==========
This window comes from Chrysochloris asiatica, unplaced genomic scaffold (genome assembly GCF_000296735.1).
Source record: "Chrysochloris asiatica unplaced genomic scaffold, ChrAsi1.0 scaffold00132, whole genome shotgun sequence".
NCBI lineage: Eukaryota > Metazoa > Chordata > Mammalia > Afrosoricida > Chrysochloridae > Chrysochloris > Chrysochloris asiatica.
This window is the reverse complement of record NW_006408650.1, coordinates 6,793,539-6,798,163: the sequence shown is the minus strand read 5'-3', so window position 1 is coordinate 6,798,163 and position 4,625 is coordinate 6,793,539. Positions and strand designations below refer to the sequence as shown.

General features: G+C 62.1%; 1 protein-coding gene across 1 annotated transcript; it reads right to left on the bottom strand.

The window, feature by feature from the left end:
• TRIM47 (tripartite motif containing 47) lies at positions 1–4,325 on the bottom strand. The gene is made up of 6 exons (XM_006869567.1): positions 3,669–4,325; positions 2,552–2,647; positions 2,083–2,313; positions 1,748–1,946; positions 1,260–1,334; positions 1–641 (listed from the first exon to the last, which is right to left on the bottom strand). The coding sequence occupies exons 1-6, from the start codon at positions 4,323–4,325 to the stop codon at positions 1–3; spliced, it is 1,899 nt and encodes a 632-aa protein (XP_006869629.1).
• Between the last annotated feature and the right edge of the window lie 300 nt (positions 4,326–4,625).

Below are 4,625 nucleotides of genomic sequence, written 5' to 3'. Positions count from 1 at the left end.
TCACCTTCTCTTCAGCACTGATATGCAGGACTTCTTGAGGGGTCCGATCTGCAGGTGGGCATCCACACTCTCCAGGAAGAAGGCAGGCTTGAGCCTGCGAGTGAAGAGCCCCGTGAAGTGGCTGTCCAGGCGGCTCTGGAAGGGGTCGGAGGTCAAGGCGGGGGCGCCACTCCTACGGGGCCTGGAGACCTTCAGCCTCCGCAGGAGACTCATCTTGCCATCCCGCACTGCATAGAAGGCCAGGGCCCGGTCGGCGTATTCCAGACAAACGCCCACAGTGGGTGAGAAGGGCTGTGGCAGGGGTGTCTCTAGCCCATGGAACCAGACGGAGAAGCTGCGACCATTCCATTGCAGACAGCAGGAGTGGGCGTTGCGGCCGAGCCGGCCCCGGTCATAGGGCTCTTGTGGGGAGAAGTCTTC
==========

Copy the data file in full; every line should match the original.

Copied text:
This window comes from Chrysochloris asiatica, unplaced genomic scaffold (genome assembly GCF_000296735.1).
Source record: "Chrysochloris asiatica unplaced genomic scaffold, ChrAsi1.0 scaffold00132, whole genome shotgun sequence".
NCBI lineage: Eukaryota > Metazoa > Chordata > Mammalia > Afrosoricida > Chrysochloridae > Chrysochloris > Chrysochloris asiatica.
This window is the reverse complement of record NW_006408650.1, coordinates 6,793,539-6,798,163: the sequence shown is the minus strand read 5'-3', so window position 1 is coordinate 6,798,163 and position 4,625 is coordinate 6,793,539. Positions and strand designations below refer to the sequence as shown.

General features: G+C 62.1%; 1 protein-coding gene across 1 annotated transcript; it reads right to left on the bottom strand.

The window, feature by feature from the left end:
• TRIM47 (tripartite motif containing 47) lies at positions 1–4,325 on the bottom strand. The gene is made up of 6 exons (XM_006869567.1): positions 3,669–4,325; positions 2,552–2,647; positions 2,083–2,313; positions 1,748–1,946; positions 1,260–1,334; positions 1–641 (listed from the first exon to the last, which is right to left on the bottom strand). The coding sequence occupies exons 1-6, from the start codon at positions 4,323–4,325 to the stop codon at positions 1–3; spliced, it is 1,899 nt and encodes a 632-aa protein (XP_006869629.1).
• Between the last annotated feature and the right edge of the window lie 300 nt (positions 4,326–4,625).

Below are 4,625 nucleotides of genomic sequence, written 5' to 3'. Positions count from 1 at the left end.
TCACCTTCTCTTCAGCACTGATATGCAGGACTTCTTGAGGGGTCCGATCTGCAGGTGGGCATCCACACTCTCCAGGAAGAAGGCAGGCTTGAGCCTGCGAGTGAAGAGCCCCGTGAAGTGGCTGTCCAGGCGGCTCTGGAAGGGGTCGGAGGTCAAGGCGGGGGCGCCACTCCTACGGGGCCTGGAGACCTTCAGCCTCCGCAGGAGACTCATCTTGCCATCCCGCACTGCATAGAAGGCCAGGGCCCGGTCGGCGTATTCCAGACAAACGCCCACAGTGGGTGAGAAGGGCTGTGGCAGGGGTGTCTCTAGCCCATGGAACCAGACGGAGAAGCTGCGACCATTCCATTGCAGACAGCAGGAGTGGGCGTTGCGGCCGAGCCGGCCCCGGTCATAGGGCTCTTGTGGGGAGAAGTCTTC